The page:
The use of technology to improve productivity continues to evolve. In Modern Times, Tramp had to keep up with the crazy pace of the assembly line; in contemporary public administrations, employees have to comply with what is mandated by monitoring and reporting technologies; in today’s World Bank — I’m exaggerating a bit — we are asked to record everything we do in the multiple Bank systems. A legitimate question to ask is whether the reliance on monitoring and reporting technologies improves service delivery or, instead, whether it forces motivated civil servants or employees to waste time “feeding the beast”.
To understand how monitoring and reporting technologies--such as e-government projects aimed at increasing the transparency and accountability of public sector organizations--can improve the quality of public service delivery, in a recent a paper we provide a fresh look at how such technologies can enable Pay for Performance (PFP) contracts, that is, contracts in which compensation depends upon the measured quality of outcomes (made possible by monitoring and reporting technologies). Starting from the premise that measurement of public sector organizations’ outcomes is costly, and that civil servants care about citizens’ satisfaction but only to a certain extent, we discuss when it is optimal to rely on PFP contracts, when it is not, how such contracts should be designed, and what is gained by investing in monitoring and reporting technologies.
One lesson we draw from our analysis is that organizations should consider introducing a monitoring and reporting technology only if it does not impose too high of a burden on the employees, and/or if employees are not sufficiently motivated. We also show that, if there are more and less motivated employees, an effective way to sort them is to offer them different contract options designed in a way that the less motivated employees opt for pay for performance schemes, while the more motivated ones opt for old-fashioned contracts, with lower pay but no reporting requirements.
Two examples help us understand the kind of situations we have in mind. First consider a hospital director who wants to improve the quality of patients’ care that depends on the number of hours doctors work and on the quality of the care they provide, among other things. It is easy to observe the number of hours that doctors work, but immediately assessing the quality of their care is not. In order to improve doctors’ incentives to provide better care, the director may consider linking their compensation not only to the hours they spend in the hospital, but also to the quality of the care they provide. Since the latter is not directly measurable, the hospital can set up a costly monitoring and reporting system, which requires doctors to report how they take care of each patient, and make part of the doctors’ pay linked to the quality of the these reports. Of course, filling a detailed report detracts precious time from actual patients’ care. This means that the decision of whether to adopt a PFP contract (and how to design it) should carefully weigh costs and benefits.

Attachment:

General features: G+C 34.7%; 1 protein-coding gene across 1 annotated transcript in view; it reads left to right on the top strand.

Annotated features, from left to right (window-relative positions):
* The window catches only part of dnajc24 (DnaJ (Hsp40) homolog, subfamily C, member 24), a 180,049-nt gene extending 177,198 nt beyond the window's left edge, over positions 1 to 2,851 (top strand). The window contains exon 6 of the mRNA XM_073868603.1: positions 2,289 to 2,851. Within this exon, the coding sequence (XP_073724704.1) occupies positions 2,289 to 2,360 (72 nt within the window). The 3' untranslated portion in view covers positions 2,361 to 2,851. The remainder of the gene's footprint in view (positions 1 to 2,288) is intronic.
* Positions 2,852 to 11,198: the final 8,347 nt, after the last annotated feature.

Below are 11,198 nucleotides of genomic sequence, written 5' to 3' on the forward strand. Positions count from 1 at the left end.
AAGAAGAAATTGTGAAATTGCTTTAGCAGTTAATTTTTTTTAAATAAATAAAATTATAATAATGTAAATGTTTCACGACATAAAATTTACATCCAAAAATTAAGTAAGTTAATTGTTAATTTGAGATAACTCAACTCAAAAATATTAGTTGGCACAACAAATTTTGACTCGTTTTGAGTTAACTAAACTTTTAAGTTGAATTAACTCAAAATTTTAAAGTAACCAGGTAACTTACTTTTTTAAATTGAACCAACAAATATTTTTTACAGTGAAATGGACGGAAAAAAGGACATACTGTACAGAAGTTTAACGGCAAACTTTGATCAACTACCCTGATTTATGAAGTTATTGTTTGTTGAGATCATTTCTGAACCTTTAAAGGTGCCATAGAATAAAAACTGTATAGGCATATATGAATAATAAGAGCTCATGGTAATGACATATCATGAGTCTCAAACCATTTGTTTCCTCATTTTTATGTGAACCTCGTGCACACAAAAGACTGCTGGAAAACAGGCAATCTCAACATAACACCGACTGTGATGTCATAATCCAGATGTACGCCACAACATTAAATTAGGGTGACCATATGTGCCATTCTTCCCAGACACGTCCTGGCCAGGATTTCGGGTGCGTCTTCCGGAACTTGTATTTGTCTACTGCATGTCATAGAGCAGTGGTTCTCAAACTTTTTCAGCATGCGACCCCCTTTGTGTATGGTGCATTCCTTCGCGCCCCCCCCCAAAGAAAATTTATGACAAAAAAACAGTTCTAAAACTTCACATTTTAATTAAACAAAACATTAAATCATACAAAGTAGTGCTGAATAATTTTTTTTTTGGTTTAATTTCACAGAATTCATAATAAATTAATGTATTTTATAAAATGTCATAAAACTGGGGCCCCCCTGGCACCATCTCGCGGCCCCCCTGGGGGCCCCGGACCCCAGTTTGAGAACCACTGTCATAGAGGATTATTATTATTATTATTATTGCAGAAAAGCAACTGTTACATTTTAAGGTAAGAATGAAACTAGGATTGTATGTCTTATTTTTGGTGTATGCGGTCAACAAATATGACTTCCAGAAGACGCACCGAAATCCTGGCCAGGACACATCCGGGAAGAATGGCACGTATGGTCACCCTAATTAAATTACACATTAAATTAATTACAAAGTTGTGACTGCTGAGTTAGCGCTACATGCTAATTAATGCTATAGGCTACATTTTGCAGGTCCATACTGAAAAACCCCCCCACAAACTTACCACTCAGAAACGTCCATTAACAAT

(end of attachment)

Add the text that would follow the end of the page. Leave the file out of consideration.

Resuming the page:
Similarly, consider the case of a school principal who cares about students’ learning, which depends on the number of hours kids are taught and on the quality of teaching. As before, assume that hours are observable, but the quality (of teaching) is not. In order to improve teachers’ incentives to teach well, the principal may consider linking teachers’ compensation to the results of a proficiency test that students are asked to take. Since the results of such a test are an imperfect measure of what kids have actually learned at school, and the preparation of such tests is costly (in terms of hours subtracted from actual teaching), we are again in the presence of trade-offs.
Clearly, the more doctors are committed to patients’ care or the more teachers are committed to education, the higher is the opportunity cost of having them spend time filling reports or preparing for the tests. An additional, important cost is the one associated with the possibility that the more committed professionals may consider leaving workplaces where too much effort is devoted to costly performance measurement. This may explain why US private schools, where there is no testing, may not only attract highly qualified teachers, but can also pay them lower wages than public schools where test preparation is becoming an increasing burden. In other words, the fact that more motivated professionals are ready to accept pay cuts to avoid “feeding the monitoring beast” implies that PFP may induce adverse selection.
The fact that the decision of whether to adopt--and how subsequently to design--PFP contracts depends on the interaction between employees’ motivations and the quality of the available monitoring and reporting technology should warn against one-size-fits-all solutions. More precisely, managerial and technological solutions that allow measuring the effort of poorly motivated employees at a reasonable cost, and paying them accordingly, are definitely part of the solution, as New Public Management (NPM) advocates argue. However, these solutions become part of the problem when the contribution of the different tasks to the creation of value is difficult to measure and/or when employees are committed to the goals of the organization (and thus already have incentives to work hard).
Our findings can also help explain the mixed results associated with NPM reforms and e-government initiatives, and call for a more critical approach to the adoption of monitoring and reporting technologies. Reformers should pay at least as much attention to employees’ commitment to public service delivery as to the “measurability” of their daily activities.